- Safety and Health Topics
- Occupational Health Professionals
Occupational Health Professionals
The goal of a multidisciplinary occupational health and safety team is to design, implement, and evaluate a comprehensive health and safety program that will maintain and enhance health, improve safety, and increase productivity. Such programs often provide similar results for the families of workers, with resultant financial and other benefits for the corporation. Occupational health and safety professionals include occupational and environmental health nurses, occupational medicine physicians, industrial hygienists, safety professionals, and occupational health psychologists. Other related members of the multidisciplinary team are ergonomists, toxicologists, epidemiologists, human resource specialists, and industrial/organizational psychologists.
Occupational health and safety professionals are persons who have been accredited through appropriate procedures to practice a profession related to occupational health or who provide occupational health services according to the provision of relevant regulations.
There are currently no specific OSHA standards for occupational health professionals.
Selecting Occupational Health Professionals
Provides information about selecting occupational health professionals.
Workers have the right to:
- Working conditions that do not pose a risk of serious harm.
- Receive information and training (in a language and vocabulary the worker understands) about workplace hazards, methods to prevent them, and the OSHA standards that apply to their workplace.
- Review records of work-related injuries and illnesses.
- File a complaint asking OSHA to inspect their workplace if they believe there is a serious hazard or that their employer is not following OSHA's rules. OSHA will keep all identities confidential.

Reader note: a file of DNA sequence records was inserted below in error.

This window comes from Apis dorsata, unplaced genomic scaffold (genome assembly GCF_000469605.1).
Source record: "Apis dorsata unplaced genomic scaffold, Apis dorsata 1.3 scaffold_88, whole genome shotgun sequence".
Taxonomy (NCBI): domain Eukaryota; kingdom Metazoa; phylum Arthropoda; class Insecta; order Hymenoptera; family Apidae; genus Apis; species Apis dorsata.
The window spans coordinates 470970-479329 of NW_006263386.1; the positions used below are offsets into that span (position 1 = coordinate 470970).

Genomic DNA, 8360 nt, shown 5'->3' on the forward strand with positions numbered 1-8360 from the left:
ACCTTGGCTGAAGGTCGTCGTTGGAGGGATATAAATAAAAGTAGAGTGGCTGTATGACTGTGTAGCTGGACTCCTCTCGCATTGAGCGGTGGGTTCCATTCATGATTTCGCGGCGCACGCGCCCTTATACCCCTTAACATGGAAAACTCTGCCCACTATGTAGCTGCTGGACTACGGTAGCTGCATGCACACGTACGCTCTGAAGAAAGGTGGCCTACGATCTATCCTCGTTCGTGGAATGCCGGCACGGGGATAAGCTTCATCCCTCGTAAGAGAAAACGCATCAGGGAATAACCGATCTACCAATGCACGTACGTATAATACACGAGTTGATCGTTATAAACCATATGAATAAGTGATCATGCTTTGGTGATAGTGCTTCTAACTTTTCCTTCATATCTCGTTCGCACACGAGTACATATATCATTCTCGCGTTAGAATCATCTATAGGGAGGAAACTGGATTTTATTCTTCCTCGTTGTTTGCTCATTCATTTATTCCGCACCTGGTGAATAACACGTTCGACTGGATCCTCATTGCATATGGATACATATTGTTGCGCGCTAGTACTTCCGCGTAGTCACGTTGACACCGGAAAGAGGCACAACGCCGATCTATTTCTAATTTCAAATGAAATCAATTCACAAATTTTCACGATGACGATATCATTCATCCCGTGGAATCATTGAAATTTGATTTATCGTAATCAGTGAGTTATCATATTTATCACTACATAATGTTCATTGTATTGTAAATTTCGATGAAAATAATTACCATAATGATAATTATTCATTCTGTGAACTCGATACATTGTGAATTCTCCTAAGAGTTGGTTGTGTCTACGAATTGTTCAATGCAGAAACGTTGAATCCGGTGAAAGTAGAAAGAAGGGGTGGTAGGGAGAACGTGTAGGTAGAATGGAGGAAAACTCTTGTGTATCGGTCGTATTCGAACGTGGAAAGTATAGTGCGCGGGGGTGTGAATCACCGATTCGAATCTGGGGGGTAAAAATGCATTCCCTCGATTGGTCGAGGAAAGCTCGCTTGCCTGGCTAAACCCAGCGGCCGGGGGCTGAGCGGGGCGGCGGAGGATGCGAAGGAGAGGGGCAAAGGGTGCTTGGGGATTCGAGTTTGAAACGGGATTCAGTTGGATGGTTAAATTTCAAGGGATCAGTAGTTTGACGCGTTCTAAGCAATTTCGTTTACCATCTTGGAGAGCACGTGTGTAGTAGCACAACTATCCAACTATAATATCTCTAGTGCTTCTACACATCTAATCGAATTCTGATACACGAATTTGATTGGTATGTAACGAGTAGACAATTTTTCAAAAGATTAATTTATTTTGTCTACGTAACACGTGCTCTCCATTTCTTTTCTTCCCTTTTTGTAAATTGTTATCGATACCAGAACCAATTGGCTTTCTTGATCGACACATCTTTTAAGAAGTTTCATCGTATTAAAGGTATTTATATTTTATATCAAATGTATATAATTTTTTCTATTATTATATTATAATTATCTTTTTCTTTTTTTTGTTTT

- Exercise their rights under the law without retaliation, including reporting an injury or raising health and safety concerns with their employer or OSHA. If a worker has been retaliated against for using their rights, they must file a complaint with OSHA as soon as possible, but no later than 30 days.
For additional information, see OSHA's Workers page.
How to Contact OSHA
Under the Occupational Safety and Health Act of 1970, employers are responsible for providing safe and healthful workplaces for their employees. OSHA's role is to ensure these conditions for America's working men and women by setting and enforcing standards, and providing training, education and assistance. For more information, visit www.osha.gov or call OSHA at 1-800-321-OSHA (6742), TTY 1-877-889-5627.
In Focus: Ebola
- American College of Occupational and Environmental Medicine. Provides links resources for occupational health professionals.
- Research Resources. Society for Occupational Health Psychology (SOHP). Provides links to conferences, meetings, discussion lists, blogs, journals and other resources for occupational health professionals.